IBNA Analysis/ An overview of the economic developments of recent months in Albania. Indirect available data on economic activity signal for positive growth rates in the first months of the year. Aggregate demand improved, driven by both private domestic and foreign demand, while the consolidating fiscal policy pursued during this period did not contribute to an increase in demand
By Ardian Fullani
Governor of the Bank of Albania
Annual inflation in Albania rate was 1.6% in May, slightly down from the previous month. Inflation fell due to the reduction of health care prices, while prices of other items in the basket recorded low volatility. As with previous months, annual inflation continues to be determined by unprocessed food prices, which contribute around 88% to its final rate.
From the macroeconomic perspective, the performance of consumer prices continues to reflect weak inflationary pressures, both from the domestic economy and the external sector. The negative output gap does not favour an increase in employment and wages, leading thus to a low increase of other production costs. Imported inflationary pressures remain subdued; inflation in Albania’s trading partners and the rise in commodity prices are at low levels, while the exchange rate is stable. Inflation expectations and the liquidity situation in the economy are in line with the low inflation rates for the period ahead.
Indirect available data on economic activity signal for positive growth rates in the first months of the year. Aggregate demand improved, driven by both private domestic and foreign demand, while the consolidating fiscal policy pursued during this period did not contribute to an increase in demand.
Incoming data for June have not changed our assessment on the performance of private consumption and investments. While these important components of aggregate demand were upward during the period, their performance remains weak. Their steady recovery continues to be impeded by uncertainties faced by households and businesses and reflected in the greater risk aversion of the real and financial sectors of the economy. The Bank of Albania expects further improvement in private consumption and investments for the rest of the year, reflecting, among others, its easing monetary policy. The pace of recovery of these two indicators will determine the short and medium-term dynamics of the country’s development.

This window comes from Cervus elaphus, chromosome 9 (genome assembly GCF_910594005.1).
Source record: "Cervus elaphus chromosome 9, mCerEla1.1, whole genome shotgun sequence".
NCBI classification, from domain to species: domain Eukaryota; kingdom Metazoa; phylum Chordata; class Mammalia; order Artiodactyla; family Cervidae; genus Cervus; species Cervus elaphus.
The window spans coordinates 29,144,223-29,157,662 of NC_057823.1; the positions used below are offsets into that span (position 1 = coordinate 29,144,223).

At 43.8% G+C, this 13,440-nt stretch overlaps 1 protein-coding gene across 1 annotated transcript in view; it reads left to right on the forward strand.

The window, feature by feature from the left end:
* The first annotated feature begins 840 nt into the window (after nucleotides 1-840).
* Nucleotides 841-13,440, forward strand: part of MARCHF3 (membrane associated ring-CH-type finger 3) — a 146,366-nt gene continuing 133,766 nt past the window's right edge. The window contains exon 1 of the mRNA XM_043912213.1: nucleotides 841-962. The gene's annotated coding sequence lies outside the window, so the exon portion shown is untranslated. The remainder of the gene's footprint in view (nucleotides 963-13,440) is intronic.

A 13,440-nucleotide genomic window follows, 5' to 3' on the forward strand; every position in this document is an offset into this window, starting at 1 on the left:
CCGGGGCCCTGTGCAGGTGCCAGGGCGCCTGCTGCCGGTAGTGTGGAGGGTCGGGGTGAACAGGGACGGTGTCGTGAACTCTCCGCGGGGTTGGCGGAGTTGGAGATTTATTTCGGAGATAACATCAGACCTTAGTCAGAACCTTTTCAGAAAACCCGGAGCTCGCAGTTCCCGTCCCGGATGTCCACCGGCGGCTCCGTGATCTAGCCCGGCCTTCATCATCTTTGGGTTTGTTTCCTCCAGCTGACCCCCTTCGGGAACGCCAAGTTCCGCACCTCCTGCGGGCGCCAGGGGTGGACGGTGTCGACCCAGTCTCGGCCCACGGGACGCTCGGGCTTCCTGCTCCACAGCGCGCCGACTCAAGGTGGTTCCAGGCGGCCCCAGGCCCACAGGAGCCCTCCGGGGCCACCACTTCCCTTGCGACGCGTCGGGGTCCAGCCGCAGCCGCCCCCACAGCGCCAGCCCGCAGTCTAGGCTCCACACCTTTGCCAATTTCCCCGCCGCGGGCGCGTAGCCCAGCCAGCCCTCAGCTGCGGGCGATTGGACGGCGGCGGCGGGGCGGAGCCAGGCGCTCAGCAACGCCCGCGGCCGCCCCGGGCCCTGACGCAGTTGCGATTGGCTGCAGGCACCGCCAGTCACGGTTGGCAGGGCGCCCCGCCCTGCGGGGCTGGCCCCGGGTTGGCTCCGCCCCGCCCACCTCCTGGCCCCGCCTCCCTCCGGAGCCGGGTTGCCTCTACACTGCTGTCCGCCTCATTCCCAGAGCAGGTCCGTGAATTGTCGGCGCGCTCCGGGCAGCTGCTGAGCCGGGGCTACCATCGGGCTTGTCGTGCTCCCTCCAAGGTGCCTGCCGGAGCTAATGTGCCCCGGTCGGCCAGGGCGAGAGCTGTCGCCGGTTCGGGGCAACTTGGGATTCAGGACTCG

Data on public sector performance show a consolidating fiscal policy over the first five months of the year. This policy materialised in a budget deficit of about 68% lower than the previous year. The tightening fiscal policy is evident both on the revenue and expenditure side. Fiscal revenues increased 9.0% in annual terms, while budget expenditures were 7.5% lower than the previous year. Our monetary policy easing has also taken into account this feature of fiscal policy that the Bank of Albania has urged and supported. However, the Bank of Albania would like to bring to attention the need for a more uniform distribution of expenditures and budget deficit over the year, to enhance their effectiveness and avoid the fluctuations that their excessive concentration may cause to the country’s economic and financial indicators.
The improved foreign demand and positive dynamic of some sectors of the economy were reflected in an increase in annual exports by 10.3% in April. The detailed analysis of trade data reveals encouraging signals about re-exporting and agricultural activities. Trade deficit, however, expanded 1.8% in April, due to the simultaneous increase of imports by 6.0%. In particular, the energy situation continues to burden the trade balance of the country due to high levels of energy imports. Structural improvements to the economy and a more favourable external environment would pave the way for a faster growth of Albanian exports. The Bank of Albania considers this channel as the most appropriate tool to support the country’s sustainable growth in the medium and long term.
Projections for low annual inflation rates, against the backdrop of below-potential economic growth, have dictated the pursuit of an easing monetary policy by the Bank of Albania. At the end of May, monetary stimulus was strengthened by a further cut in the key interest rate. Available information on financial markets shows that this cut has been fully transmitted to the interbank and government securities markets. It was also reflected in lower financing costs of the banking system, creating, in turn, premises for the transmission of stimulus to the lending interest rates and further to the economy. The Bank of Albania calls on the banking system to comply with this important link of the transmission mechanism.
Despite the easing of monetary conditions, the economy’s demand for financial assets remains weak. Monetary indicators for April show a slower annual growth of money supply, to 0.7%. Its performance reflects the weak borrowing demand from the public sector and the contraction of credit to the private sector. In April, credit to the private sector was 2.4% lower than in the previous year, continuing to shrink for all but a year. The poor credit performance reflects mainly the contraction of credit to businesses. The analysis of credit demand and supply factors shows that there are uncertainties on both sides, which are materialised in high risk premiums. The steady improvement of crediting will follow the improvement of economic activity in the country.